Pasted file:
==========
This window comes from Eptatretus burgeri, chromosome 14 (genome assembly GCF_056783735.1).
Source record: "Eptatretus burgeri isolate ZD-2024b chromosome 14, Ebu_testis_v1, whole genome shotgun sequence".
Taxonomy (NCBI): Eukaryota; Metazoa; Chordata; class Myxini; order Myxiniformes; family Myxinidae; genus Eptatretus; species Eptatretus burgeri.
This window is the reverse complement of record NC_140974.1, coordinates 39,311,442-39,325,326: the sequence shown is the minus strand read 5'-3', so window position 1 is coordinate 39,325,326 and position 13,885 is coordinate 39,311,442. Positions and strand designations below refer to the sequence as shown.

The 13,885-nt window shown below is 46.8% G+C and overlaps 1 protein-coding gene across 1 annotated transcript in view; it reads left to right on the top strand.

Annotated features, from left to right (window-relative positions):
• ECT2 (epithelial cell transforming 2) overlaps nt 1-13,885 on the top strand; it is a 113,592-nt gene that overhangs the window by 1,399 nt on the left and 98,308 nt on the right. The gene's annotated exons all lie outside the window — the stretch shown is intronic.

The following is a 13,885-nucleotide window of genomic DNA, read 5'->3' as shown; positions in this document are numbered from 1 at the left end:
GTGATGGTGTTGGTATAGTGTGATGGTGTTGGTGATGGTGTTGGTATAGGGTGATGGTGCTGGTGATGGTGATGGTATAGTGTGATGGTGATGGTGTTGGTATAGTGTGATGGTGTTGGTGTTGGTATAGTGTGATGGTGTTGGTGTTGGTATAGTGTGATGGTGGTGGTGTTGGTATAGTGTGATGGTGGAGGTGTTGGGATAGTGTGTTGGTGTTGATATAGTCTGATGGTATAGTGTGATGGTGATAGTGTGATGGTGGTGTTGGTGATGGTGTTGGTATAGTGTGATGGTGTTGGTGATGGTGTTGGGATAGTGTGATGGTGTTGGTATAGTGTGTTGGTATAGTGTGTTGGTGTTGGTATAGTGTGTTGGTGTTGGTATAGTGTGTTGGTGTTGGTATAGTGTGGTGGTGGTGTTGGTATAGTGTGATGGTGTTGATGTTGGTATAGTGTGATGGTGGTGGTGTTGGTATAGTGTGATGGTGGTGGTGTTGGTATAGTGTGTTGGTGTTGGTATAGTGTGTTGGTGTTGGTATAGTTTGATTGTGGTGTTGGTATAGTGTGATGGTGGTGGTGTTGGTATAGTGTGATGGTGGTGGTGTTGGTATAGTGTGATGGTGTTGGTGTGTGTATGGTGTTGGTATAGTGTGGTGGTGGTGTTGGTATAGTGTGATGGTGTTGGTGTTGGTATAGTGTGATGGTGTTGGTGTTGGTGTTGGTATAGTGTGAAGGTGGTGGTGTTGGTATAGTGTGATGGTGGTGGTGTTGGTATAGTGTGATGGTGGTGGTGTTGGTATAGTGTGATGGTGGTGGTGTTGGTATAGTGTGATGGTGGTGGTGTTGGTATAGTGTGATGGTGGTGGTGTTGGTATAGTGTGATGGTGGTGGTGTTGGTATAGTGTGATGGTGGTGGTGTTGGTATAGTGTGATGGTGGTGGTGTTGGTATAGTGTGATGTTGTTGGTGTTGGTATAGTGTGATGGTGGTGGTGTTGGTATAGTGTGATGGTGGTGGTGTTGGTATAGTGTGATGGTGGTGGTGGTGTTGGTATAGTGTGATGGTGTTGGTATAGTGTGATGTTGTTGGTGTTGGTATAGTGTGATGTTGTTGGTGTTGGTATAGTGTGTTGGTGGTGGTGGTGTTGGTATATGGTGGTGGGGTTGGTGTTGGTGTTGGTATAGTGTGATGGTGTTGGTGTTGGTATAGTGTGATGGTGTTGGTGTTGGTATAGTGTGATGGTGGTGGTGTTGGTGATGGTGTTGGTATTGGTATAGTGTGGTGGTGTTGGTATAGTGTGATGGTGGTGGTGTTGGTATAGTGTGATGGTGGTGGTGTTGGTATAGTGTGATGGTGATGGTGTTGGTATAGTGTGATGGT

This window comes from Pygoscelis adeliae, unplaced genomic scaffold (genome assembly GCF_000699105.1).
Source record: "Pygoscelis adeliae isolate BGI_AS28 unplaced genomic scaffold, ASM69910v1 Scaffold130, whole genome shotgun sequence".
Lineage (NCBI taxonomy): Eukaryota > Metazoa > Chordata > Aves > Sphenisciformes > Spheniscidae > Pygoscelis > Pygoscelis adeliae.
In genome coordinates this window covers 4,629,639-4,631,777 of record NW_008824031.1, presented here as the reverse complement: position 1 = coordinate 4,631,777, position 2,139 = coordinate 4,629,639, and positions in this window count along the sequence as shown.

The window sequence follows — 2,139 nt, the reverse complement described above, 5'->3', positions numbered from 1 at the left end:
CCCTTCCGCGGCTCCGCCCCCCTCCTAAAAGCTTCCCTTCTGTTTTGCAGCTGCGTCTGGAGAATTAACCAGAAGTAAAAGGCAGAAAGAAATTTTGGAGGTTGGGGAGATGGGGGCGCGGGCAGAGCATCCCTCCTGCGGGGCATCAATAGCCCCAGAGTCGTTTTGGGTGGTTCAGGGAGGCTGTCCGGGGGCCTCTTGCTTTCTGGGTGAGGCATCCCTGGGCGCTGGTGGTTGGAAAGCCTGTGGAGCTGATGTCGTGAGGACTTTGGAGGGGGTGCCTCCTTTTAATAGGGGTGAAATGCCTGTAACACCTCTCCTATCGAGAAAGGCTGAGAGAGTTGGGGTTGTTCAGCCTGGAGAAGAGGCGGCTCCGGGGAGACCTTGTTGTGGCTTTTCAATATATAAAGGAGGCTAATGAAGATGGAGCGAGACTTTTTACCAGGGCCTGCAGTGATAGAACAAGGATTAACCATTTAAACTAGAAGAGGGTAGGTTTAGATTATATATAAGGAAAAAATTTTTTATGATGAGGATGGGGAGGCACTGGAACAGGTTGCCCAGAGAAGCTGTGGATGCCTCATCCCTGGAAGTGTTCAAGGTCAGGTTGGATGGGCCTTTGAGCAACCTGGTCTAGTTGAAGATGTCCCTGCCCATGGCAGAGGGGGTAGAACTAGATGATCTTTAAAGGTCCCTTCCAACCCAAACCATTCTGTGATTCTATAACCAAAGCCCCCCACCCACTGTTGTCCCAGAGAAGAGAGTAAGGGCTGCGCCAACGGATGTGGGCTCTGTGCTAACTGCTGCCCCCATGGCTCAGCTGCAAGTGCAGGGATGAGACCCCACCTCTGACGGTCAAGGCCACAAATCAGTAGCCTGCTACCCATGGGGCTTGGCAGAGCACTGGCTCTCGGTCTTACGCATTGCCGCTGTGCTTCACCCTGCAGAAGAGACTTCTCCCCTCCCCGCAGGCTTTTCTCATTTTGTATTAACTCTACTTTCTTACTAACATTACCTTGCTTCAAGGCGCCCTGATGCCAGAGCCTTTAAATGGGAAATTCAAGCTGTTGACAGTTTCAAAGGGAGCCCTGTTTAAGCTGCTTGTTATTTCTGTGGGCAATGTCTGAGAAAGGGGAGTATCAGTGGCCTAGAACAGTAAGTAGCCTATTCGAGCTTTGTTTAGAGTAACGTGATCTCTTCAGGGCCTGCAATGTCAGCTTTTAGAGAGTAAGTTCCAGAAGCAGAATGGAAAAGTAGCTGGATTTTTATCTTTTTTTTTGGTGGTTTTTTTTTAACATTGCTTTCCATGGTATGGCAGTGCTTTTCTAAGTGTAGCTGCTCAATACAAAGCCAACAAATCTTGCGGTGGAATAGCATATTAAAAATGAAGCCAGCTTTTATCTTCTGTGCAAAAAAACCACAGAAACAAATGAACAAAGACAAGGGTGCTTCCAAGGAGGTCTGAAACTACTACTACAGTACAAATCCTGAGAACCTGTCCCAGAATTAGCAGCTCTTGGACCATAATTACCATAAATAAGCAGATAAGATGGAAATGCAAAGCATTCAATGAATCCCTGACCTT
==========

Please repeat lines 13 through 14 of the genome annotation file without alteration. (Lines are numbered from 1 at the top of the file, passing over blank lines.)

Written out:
In genome coordinates this window covers 4,629,639-4,631,777 of record NW_008824031.1, presented here as the reverse complement: position 1 = coordinate 4,631,777, position 2,139 = coordinate 4,629,639, and positions in this window count along the sequence as shown.

The window sequence follows — 2,139 nt, the reverse complement described above, 5'->3', positions numbered from 1 at the left end: